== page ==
Once again, the Tyler School of Art and Architecture community came together for the school’s high-energy closing statement of the spring semester to celebrate student work across many of its art disciplines on one dynamic runway
A student models work by Tyler Fibers & Material Studies major Francesca Schnalke at the 2019 Wearable Art Show.
On April 25, hundreds of students, faculty, staff and parents gathered in the Tyler School of Art and Architecture at Temple University for the 2019 edition of the school’s Wearable Art Show—a culmination of semester-long interdisciplinary planning, thought, creation, collaboration and one-on-one mentorship from influential visiting artist Machine Dazzle.
In its third electrifying year, the free, public event—organized by students in the Fibers & Material Studies classes Body Art and Adornment and Sculptural Garments—showcased some 75 works from nearly three dozen students in Tyler programs like Fibers & Material Studies, Glass and Sculpture and even Temple’s Department of Psychology.
As in previous years, the audience experienced much more than an ordinary fashion show—in fact, they didn't experience fashion at all. “These objects transcend fashion,” said Paige Fetchen, adjunct faculty in Tyler’s Fibers & Material Studies Program and Wearable Art Show program coordinator. “Each year, this show encourages students to think performatively and to create art that transforms the ordinary silhouette.”
The Wearable Art Show showcased works made from a range of media like fabric, glass, custom silicone prosthetics, LED lights and found objects from repurposed furniture to shoe soles and food packaging. Students explored the limits of materials through this year’s theme “Estrenar,” roughly meaning “to wear for the first time” in Spanish.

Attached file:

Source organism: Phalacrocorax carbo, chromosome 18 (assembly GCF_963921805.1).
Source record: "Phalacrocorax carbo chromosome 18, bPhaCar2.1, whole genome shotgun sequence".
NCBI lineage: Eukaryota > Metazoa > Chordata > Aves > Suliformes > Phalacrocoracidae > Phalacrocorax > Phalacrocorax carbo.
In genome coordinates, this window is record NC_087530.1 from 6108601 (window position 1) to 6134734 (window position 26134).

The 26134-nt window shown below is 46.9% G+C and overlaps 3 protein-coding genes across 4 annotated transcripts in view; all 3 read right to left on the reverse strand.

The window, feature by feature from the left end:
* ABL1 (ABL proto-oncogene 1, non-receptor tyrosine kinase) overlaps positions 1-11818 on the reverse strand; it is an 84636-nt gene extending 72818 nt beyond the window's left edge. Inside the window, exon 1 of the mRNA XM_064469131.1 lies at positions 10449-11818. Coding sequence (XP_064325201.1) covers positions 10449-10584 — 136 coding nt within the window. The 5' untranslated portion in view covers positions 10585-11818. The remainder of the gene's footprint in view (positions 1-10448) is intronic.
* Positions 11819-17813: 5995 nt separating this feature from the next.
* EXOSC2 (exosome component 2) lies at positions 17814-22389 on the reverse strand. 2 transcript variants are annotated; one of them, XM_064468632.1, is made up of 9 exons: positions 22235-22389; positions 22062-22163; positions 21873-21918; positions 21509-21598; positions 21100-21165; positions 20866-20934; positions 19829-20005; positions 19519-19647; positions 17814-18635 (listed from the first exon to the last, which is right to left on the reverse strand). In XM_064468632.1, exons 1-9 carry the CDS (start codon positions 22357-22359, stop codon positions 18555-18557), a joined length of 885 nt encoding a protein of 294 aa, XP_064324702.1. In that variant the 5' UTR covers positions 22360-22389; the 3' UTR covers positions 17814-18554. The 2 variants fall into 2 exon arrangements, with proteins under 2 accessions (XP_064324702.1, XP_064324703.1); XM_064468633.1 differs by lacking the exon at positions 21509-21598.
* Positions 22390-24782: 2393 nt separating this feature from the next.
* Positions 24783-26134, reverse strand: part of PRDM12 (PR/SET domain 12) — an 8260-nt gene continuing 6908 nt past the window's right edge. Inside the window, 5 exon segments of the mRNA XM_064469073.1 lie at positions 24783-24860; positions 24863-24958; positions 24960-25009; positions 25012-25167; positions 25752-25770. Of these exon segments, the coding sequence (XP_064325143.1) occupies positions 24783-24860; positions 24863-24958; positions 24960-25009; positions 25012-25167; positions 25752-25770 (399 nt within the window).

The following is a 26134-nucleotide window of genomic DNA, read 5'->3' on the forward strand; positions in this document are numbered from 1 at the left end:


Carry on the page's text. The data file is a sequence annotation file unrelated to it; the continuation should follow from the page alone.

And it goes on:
“I thought estrenar paired well with the show because people hadn't seen these garments being activated yet—there’s been no movement,” said Salma Garcia, a Junior in the Fibers & Material Studies Program who contributed the title of the show.
“I incorporated a lot of mold-making,” Salma said of her garments in the show. “I like to experiment. I also used my paintings for inspiration. The Wearable Art Show is about everything coming together—you as a person, your history and experiences, your catalog of what you’ve been thinking as an artist. It’s all connected.”
Salma and other participants worked with faculty across Tyler as well as with New York-based artist and performer Machine Dazzle, known for his gender-bending costume designs for iconic performance artist Taylor Mac. Machine offered students critiques on their work, such as how to evoke emotion with a garment, as well as insights on performance.
Visiting artist Machine Dazzle works with Fibers & Material Studies major Victoria Fulton at the Tyler School of Art and Architecture in anticipation of the Wearable Art Show.
“The Wearable Art Show is all-encompassing,” Machine said. “You can mix reality and fantasy. You can create characters and perform dance, conflict or love. It gives reason for the garments. In any one object you can take everything you’ve learned, every skill, and have it represented on the runway. I was so impressed with the technical and conceptual abilities of these students, as well as the facilities—this is really a state-of-the-art school.”
Machine, faculty and students also worked together to construct flowers from fabric, tissue paper, pipe cleaners, recyclable materials and found objects to line the perimeter of the runway that students walked, modeling each wearable art object to a DJ’s thumping beats, activating Tyler’s expansive green hallway.